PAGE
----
The Seyfert galaxy NGC 7603 and its companion NGC 7603B (PGC 07041) was a close contender for my first post of discordant redshift examples. Ultimately NGC 4319 and Markarian 205 won out because it not only showed a visible connection between two discordant redshift objects but it represents a perfect example of denial and possibly even suppression by NASA and the scientific community. NGC 7603 and 7603B is actually a better example of connected discordant redshift objects. But the connection is so overwhelming obvious there can be no real denial or suppression of its existence. The photograph to the right shows the larger galaxy NGC 7603 clearly connected to its smaller companion galaxy NGC 7603B via a curved bridge of matter. The photograph is unaltered as downloaded from the Sloan Digital Sky Survey SkyServer website. The redshifts of the two objects have been known for some time and are discussed in Dr. Halton Arp’s books Quasars, Redshifts and Controversies (Interstellar Media, 1987) and Seeing Red: Redshifts, Cosmology and Academic Science (Apeiron, 1998). In fact, this group of objects was included as Arp 92 in Dr. Arp’s Atlas of Peculiar Galaxies published by Caltech in 1966. The redshift of the spectrum of NGC 7603 as listed in NED is 0.029524 z which would place it at a distance of over 500 million light-years from Earth using a so-called Hubble Constant value of 55 (km/s)/Mpc. However the redshift of NGC 7603B as listed in NED is 0.055742 z which would supposedly place it at almost twice that distance at over 950 million light years from Earth. It is unequivocal that the redshifts of these two visibly connected objects do not indicate distance unless one wants to entertain the notion that the bridge of connecting matter is over 450 million light-years in length.
Upon closer inspection of the above photograph two smaller points of light can be seen embedded within the connecting bridge of matter between the two galaxies, one near each end of the bridge. The SkyServer site describes these objects as stars but close examination of their spectra and the spectra of the bridge itself reveals something much more intriguing. On June 13, 2000 astronomers Martin López-Corredoira and Carlos M. Gutiérrez took a detailed R-band (near infrared) photograph of NGC 7603 and NGC 7603B using the 2.6 meter Nordic Optical Telescope on the island of La Palma in the Canary Islands. They then followed up with a detailed spectroscopic analysis of the bridge of matter and embedded point objects on August 12, 2001. The image on the left is taken from their report in Astronomy & Astrophysics and has been unaltered accept for a size reduction to better fit it on this page.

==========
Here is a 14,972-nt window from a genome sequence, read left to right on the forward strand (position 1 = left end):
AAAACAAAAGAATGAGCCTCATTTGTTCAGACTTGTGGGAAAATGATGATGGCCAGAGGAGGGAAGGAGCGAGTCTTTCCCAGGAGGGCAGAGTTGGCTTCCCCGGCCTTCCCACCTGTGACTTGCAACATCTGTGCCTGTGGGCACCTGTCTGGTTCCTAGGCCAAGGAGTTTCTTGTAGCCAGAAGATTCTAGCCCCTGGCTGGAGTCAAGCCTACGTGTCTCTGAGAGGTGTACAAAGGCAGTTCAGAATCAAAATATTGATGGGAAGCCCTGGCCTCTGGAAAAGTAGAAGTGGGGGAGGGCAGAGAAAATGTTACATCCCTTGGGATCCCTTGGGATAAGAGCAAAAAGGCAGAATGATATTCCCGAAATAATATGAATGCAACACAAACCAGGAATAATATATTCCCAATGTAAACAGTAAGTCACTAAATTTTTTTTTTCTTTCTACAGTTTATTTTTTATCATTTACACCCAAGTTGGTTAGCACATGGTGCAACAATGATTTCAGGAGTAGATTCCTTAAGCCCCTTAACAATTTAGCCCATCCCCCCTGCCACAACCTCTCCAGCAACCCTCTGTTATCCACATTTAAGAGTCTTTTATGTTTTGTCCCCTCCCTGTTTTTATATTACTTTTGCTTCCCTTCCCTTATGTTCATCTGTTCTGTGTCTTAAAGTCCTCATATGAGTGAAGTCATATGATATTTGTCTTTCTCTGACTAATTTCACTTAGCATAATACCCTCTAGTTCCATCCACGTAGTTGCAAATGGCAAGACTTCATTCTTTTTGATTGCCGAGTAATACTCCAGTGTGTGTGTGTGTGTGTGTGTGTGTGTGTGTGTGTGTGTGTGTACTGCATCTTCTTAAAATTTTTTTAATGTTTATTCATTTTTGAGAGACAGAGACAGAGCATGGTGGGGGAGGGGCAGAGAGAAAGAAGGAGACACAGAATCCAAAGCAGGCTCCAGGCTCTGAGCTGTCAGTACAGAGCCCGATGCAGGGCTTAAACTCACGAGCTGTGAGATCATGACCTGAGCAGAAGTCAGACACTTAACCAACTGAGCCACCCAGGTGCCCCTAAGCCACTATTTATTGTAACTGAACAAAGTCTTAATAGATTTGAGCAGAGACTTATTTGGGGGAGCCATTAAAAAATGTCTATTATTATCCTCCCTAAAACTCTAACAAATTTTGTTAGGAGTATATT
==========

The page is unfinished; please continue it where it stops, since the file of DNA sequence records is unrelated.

The top half of the image shows a 15-minute exposure of NGC 7603 and NGC 7603B (Object 1) in near infrared light (0.7-1.0 µm) and their redshifts which, including their range of deviation, closely match the measurements listed in NED for the two objects. Of course the most important discovery in their observations was that the two star-like objects were indeed quasars with high redshifts of 0.243 z and 0.391 z. If redshifts really did indicate distance this would place Object 2 at over 3.6 billion light-years from Earth and Object 3 at over 5.4 billion light-years respectively using a so-called Hubble Constant value of 55 (km/s)/Mpc.
The bottom half of the image shows a close-up of the bridge of matter, referred to as “filament” in the A&A report. The dotted lines indicate the 5 arcsecond-wide slit in the spectrograph where the spectra of all three objects including sections of the filament itself were taken. As can be seen, the redshift of the filament almost exactly matches the redshift of NGC 7603 which clearly demonstrates that the bridge of connecting matter is part of that galaxy. But most importantly this detailed view shows that regardless of the extreme distances attributed to Objects 2 and 3 because of their redshifts they are indeed embedded in the filament of matter connecting NGC 7603 and Object 1 (NGC 7603B). In fact, this detailed view shows a bulge of material extending from the right side of NGC 7603B into the connecting filament and ending at the left edge of Object 2. There is also clearly a stream of material extending out from the bottom of NGC 7603 into the filament and ending at the right edge of Object 3.
You would think that the discovery of such an obvious group of vastly discordant redshifts would have garnered some sort of response from the mainstream scientific community, whether positive or negative. But unless you count the rejection of the findings by Nature and the Astrophysical Journal, there has been mostly silence. So far these observations by López-Corredoira and Gutiérrez have not been referenced in any mainstream science journals or publications, particularly by astronomers in the United States. It is very fortunate that their findings were published at all. All scientists and lovers of science should be thankful that the European Astronomy and Astrophysics Journal had the courage to do so, albeit with some help from an “anonymous” referee.
For more information regarding the NGC 7603 system and its history of rejection by the scientific community I recommend reading the works of Halton Arp mentioned above and the introduction to Jeff Kanipe and Dennis Webb’s book The Arp Atlas of Peculiar Galaxies (Willmann-Bell, 2006). Do you have questions or comments about this example? Do you have an example you would like to contribute? Your input is not only welcomed, it is encouraged.
Thanks for reading!
Tags: Astronomy & Astrophysics, Atlas of Peculiar Galaxies, Carlos M. Gutiérrez, Dennis Webb, Halton Arp, Jeff Kanipe, Martin López-Corredoira, NGC 7603, NGC 7603B, Nordic Optical Telescope, Seyfert galaxy, Sloan Digital Sky Survey